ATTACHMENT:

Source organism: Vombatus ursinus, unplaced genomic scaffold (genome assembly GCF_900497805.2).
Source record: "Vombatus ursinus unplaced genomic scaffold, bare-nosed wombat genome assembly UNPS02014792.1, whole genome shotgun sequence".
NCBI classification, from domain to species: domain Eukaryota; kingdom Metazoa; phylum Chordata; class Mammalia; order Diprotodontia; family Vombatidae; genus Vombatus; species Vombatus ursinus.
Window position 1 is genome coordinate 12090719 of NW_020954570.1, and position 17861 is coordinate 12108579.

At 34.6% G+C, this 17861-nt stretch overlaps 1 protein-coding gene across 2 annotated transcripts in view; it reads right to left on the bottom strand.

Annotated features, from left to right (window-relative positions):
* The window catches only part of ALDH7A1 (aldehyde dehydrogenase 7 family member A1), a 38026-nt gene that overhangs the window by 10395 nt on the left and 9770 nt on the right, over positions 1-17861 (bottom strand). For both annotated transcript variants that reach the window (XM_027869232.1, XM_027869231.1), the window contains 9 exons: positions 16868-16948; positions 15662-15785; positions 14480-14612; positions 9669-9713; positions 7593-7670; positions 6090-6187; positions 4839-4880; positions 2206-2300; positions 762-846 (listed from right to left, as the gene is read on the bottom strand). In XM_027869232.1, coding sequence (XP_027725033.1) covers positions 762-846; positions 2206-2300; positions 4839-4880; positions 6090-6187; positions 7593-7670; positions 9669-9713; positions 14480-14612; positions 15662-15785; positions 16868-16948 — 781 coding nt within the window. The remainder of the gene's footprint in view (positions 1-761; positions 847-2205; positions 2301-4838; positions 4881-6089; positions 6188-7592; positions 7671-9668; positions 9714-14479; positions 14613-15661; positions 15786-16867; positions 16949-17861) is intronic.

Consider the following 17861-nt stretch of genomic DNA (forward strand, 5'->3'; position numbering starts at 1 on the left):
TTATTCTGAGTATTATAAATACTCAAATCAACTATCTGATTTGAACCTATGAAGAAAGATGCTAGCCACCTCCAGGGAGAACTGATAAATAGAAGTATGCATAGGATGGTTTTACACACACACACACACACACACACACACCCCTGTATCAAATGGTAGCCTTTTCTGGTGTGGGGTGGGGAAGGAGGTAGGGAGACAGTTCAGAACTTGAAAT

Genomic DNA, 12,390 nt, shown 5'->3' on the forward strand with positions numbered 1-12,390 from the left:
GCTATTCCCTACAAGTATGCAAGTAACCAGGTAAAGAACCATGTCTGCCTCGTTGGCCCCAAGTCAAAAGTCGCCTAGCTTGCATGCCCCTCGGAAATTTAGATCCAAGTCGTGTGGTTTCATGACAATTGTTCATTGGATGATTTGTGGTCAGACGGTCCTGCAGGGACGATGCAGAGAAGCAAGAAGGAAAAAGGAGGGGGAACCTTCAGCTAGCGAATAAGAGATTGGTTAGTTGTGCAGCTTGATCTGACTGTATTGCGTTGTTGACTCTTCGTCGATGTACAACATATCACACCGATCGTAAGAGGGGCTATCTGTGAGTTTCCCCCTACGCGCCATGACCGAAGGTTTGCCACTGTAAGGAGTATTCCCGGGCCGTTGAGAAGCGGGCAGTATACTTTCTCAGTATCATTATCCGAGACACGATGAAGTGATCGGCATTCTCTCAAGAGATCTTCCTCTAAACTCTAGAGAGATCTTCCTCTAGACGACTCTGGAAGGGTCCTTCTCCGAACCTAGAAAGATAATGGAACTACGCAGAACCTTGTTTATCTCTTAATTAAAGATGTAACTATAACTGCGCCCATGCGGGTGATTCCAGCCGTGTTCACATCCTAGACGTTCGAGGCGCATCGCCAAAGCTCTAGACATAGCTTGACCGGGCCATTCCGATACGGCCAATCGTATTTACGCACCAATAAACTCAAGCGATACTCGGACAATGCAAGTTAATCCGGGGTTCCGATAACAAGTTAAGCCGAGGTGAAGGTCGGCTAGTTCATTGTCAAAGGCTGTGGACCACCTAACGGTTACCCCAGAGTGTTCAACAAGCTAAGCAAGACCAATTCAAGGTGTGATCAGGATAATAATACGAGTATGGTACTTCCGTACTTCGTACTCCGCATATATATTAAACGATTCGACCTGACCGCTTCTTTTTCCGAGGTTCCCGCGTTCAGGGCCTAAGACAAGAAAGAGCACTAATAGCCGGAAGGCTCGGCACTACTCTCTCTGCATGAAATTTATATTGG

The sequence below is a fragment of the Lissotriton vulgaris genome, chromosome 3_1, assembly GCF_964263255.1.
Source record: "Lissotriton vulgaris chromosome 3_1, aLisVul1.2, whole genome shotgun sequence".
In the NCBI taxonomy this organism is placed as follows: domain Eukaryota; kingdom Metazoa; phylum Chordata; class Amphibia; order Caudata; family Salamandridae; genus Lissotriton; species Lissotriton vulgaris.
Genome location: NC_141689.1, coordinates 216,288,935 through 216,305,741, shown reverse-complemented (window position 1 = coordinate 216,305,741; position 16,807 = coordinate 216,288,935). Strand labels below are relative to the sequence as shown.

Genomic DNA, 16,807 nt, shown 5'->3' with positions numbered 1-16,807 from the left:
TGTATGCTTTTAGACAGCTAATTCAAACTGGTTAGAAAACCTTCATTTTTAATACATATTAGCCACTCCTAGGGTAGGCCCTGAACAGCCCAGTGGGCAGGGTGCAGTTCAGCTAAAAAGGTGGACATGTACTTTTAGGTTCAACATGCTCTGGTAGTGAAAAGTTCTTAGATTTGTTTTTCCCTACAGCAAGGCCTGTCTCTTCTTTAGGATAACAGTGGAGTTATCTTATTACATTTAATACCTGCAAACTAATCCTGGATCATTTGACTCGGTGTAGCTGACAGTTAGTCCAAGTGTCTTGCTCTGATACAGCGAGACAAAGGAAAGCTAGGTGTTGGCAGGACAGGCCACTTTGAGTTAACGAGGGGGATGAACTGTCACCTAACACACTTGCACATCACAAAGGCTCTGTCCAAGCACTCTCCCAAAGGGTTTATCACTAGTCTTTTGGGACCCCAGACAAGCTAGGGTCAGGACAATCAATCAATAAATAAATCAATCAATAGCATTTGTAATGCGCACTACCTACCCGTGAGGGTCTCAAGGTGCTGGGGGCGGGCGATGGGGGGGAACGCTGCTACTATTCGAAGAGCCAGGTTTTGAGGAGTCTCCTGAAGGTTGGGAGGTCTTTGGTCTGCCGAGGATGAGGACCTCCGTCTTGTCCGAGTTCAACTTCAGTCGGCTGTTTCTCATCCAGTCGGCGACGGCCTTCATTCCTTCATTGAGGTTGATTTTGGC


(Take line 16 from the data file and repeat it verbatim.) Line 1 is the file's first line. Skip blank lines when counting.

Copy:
Genomic DNA, 16,807 nt, shown 5'->3' with positions numbered 1-16,807 from the left: